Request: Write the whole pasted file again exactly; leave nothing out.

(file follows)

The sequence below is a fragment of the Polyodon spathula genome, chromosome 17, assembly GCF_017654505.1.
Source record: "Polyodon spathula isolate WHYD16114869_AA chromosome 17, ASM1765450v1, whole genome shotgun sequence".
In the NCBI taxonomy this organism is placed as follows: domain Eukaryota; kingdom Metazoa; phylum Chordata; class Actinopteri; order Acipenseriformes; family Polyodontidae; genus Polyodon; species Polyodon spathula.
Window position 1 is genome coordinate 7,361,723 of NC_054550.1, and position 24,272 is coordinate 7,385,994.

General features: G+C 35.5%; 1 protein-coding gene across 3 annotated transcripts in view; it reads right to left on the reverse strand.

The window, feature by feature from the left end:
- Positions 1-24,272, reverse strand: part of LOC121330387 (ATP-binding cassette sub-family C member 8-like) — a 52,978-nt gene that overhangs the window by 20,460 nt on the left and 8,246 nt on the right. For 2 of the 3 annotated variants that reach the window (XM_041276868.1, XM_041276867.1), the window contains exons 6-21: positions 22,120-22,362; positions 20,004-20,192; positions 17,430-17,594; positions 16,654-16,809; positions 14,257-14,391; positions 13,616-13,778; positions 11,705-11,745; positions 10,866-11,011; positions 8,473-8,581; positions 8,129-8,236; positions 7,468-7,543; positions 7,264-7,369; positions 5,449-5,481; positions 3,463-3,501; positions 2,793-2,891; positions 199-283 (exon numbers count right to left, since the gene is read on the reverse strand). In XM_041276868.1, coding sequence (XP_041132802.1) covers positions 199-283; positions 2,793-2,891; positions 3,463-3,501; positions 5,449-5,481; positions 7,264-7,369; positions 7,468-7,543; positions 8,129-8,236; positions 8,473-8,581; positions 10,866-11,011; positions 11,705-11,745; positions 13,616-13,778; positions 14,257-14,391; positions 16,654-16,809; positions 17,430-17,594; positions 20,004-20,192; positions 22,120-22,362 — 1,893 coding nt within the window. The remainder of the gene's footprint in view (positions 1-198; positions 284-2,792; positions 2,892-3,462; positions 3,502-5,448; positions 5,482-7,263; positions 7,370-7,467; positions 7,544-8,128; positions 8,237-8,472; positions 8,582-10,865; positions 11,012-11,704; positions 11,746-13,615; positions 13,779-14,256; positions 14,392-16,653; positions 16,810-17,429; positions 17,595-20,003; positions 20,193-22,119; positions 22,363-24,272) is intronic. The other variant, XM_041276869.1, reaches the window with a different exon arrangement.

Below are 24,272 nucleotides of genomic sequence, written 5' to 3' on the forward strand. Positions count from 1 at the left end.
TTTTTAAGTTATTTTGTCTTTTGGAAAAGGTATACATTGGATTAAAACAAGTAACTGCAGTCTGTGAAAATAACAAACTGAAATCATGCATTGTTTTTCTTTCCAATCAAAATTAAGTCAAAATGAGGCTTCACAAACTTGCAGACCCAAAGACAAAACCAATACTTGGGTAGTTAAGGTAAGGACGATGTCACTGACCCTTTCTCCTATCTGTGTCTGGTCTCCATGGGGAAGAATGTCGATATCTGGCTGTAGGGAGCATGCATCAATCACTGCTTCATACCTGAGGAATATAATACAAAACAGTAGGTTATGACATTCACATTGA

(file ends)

The sequence below is a fragment of the Polyodon spathula genome, chromosome 17, assembly GCF_017654505.1.
Source record: "Polyodon spathula isolate WHYD16114869_AA chromosome 17, ASM1765450v1, whole genome shotgun sequence".
In the NCBI taxonomy this organism is placed as follows: domain Eukaryota; kingdom Metazoa; phylum Chordata; class Actinopteri; order Acipenseriformes; family Polyodontidae; genus Polyodon; species Polyodon spathula.
Window position 1 is genome coordinate 7,361,723 of NC_054550.1, and position 24,272 is coordinate 7,385,994.

General features: G+C 35.5%; 1 protein-coding gene across 3 annotated transcripts in view; it reads right to left on the reverse strand.

The window, feature by feature from the left end:
- Positions 1-24,272, reverse strand: part of LOC121330387 (ATP-binding cassette sub-family C member 8-like) — a 52,978-nt gene that overhangs the window by 20,460 nt on the left and 8,246 nt on the right. For 2 of the 3 annotated variants that reach the window (XM_041276868.1, XM_041276867.1), the window contains exons 6-21: positions 22,120-22,362; positions 20,004-20,192; positions 17,430-17,594; positions 16,654-16,809; positions 14,257-14,391; positions 13,616-13,778; positions 11,705-11,745; positions 10,866-11,011; positions 8,473-8,581; positions 8,129-8,236; positions 7,468-7,543; positions 7,264-7,369; positions 5,449-5,481; positions 3,463-3,501; positions 2,793-2,891; positions 199-283 (exon numbers count right to left, since the gene is read on the reverse strand). In XM_041276868.1, coding sequence (XP_041132802.1) covers positions 199-283; positions 2,793-2,891; positions 3,463-3,501; positions 5,449-5,481; positions 7,264-7,369; positions 7,468-7,543; positions 8,129-8,236; positions 8,473-8,581; positions 10,866-11,011; positions 11,705-11,745; positions 13,616-13,778; positions 14,257-14,391; positions 16,654-16,809; positions 17,430-17,594; positions 20,004-20,192; positions 22,120-22,362 — 1,893 coding nt within the window. The remainder of the gene's footprint in view (positions 1-198; positions 284-2,792; positions 2,892-3,462; positions 3,502-5,448; positions 5,482-7,263; positions 7,370-7,467; positions 7,544-8,128; positions 8,237-8,472; positions 8,582-10,865; positions 11,012-11,704; positions 11,746-13,615; positions 13,779-14,256; positions 14,392-16,653; positions 16,810-17,429; positions 17,595-20,003; positions 20,193-22,119; positions 22,363-24,272) is intronic. The other variant, XM_041276869.1, reaches the window with a different exon arrangement.

Below are 24,272 nucleotides of genomic sequence, written 5' to 3' on the forward strand. Positions count from 1 at the left end.
TTTTTAAGTTATTTTGTCTTTTGGAAAAGGTATACATTGGATTAAAACAAGTAACTGCAGTCTGTGAAAATAACAAACTGAAATCATGCATTGTTTTTCTTTCCAATCAAAATTAAGTCAAAATGAGGCTTCACAAACTTGCAGACCCAAAGACAAAACCAATACTTGGGTAGTTAAGGTAAGGACGATGTCACTGACCCTTTCTCCTATCTGTGTCTGGTCTCCATGGGGAAGAATGTCGATATCTGGCTGTAGGGAGCATGCATCAATCACTGCTTCATACCTGAGGAATATAATACAAAACAGTAGGTTATGACATTCACATTGA